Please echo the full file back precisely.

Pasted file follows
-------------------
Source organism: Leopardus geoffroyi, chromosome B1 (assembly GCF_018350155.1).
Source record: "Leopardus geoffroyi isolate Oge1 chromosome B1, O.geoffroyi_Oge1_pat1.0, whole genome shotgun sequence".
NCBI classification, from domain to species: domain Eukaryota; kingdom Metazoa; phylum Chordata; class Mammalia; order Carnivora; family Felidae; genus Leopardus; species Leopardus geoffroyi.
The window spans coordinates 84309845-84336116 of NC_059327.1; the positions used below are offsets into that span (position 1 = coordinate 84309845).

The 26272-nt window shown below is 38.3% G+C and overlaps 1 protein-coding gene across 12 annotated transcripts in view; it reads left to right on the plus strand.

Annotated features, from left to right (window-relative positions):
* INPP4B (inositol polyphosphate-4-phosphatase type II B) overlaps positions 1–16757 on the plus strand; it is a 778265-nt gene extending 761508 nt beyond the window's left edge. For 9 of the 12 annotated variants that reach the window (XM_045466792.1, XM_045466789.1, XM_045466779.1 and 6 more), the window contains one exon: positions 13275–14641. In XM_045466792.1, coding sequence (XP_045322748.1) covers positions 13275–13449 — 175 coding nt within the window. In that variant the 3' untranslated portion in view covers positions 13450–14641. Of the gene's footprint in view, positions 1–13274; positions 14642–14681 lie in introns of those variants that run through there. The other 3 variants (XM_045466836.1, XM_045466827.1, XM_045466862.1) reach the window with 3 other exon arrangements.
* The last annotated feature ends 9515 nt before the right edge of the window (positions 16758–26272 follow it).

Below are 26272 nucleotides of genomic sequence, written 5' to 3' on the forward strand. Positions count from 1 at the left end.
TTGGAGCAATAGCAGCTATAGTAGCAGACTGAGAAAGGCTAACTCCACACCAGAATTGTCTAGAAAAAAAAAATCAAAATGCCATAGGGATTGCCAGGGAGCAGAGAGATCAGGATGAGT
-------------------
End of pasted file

Source organism: Leopardus geoffroyi, chromosome B1 (assembly GCF_018350155.1).
Source record: "Leopardus geoffroyi isolate Oge1 chromosome B1, O.geoffroyi_Oge1_pat1.0, whole genome shotgun sequence".
NCBI classification, from domain to species: domain Eukaryota; kingdom Metazoa; phylum Chordata; class Mammalia; order Carnivora; family Felidae; genus Leopardus; species Leopardus geoffroyi.
The window spans coordinates 84309845-84336116 of NC_059327.1; the positions used below are offsets into that span (position 1 = coordinate 84309845).

The 26272-nt window shown below is 38.3% G+C and overlaps 1 protein-coding gene across 12 annotated transcripts in view; it reads left to right on the plus strand.

Annotated features, from left to right (window-relative positions):
* INPP4B (inositol polyphosphate-4-phosphatase type II B) overlaps positions 1–16757 on the plus strand; it is a 778265-nt gene extending 761508 nt beyond the window's left edge. For 9 of the 12 annotated variants that reach the window (XM_045466792.1, XM_045466789.1, XM_045466779.1 and 6 more), the window contains one exon: positions 13275–14641. In XM_045466792.1, coding sequence (XP_045322748.1) covers positions 13275–13449 — 175 coding nt within the window. In that variant the 3' untranslated portion in view covers positions 13450–14641. Of the gene's footprint in view, positions 1–13274; positions 14642–14681 lie in introns of those variants that run through there. The other 3 variants (XM_045466836.1, XM_045466827.1, XM_045466862.1) reach the window with 3 other exon arrangements.
* The last annotated feature ends 9515 nt before the right edge of the window (positions 16758–26272 follow it).

Below are 26272 nucleotides of genomic sequence, written 5' to 3' on the forward strand. Positions count from 1 at the left end.
TTGGAGCAATAGCAGCTATAGTAGCAGACTGAGAAAGGCTAACTCCACACCAGAATTGTCTAGAAAAAAAAAATCAAAATGCCATAGGGATTGCCAGGGAGCAGAGAGATCAGGATGAGT